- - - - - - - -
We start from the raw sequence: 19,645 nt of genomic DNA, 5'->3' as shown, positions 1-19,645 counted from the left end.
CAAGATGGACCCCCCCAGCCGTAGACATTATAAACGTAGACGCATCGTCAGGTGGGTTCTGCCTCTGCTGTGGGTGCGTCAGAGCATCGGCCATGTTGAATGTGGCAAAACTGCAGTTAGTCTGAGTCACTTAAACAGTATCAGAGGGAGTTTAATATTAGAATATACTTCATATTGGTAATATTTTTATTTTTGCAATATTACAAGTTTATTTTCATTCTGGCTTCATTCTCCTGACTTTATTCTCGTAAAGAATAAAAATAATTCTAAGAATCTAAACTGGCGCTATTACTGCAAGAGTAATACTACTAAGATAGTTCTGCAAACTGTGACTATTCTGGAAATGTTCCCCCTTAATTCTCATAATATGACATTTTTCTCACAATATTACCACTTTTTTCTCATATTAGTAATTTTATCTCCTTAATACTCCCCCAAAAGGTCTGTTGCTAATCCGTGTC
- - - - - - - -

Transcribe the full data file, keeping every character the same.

We start from the raw sequence: 19,645 nt of genomic DNA, 5'->3' as shown, positions 1-19,645 counted from the left end.
CAAGATGGACCCCCCCAGCCGTAGACATTATAAACGTAGACGCATCGTCAGGTGGGTTCTGCCTCTGCTGTGGGTGCGTCAGAGCATCGGCCATGTTGAATGTGGCAAAACTGCAGTTAGTCTGAGTCACTTAAACAGTATCAGAGGGAGTTTAATATTAGAATATACTTCATATTGGTAATATTTTTATTTTTGCAATATTACAAGTTTATTTTCATTCTGGCTTCATTCTCCTGACTTTATTCTCGTAAAGAATAAAAATAATTCTAAGAATCTAAACTGGCGCTATTACTGCAAGAGTAATACTACTAAGATAGTTCTGCAAACTGTGACTATTCTGGAAATGTTCCCCCTTAATTCTCATAATATGACATTTTTCTCACAATATTACCACTTTTTTCTCATATTAGTAATTTTATCTCCTTAATACTCCCCCAAAAGGTCTGTTGCTAATCCGTGTC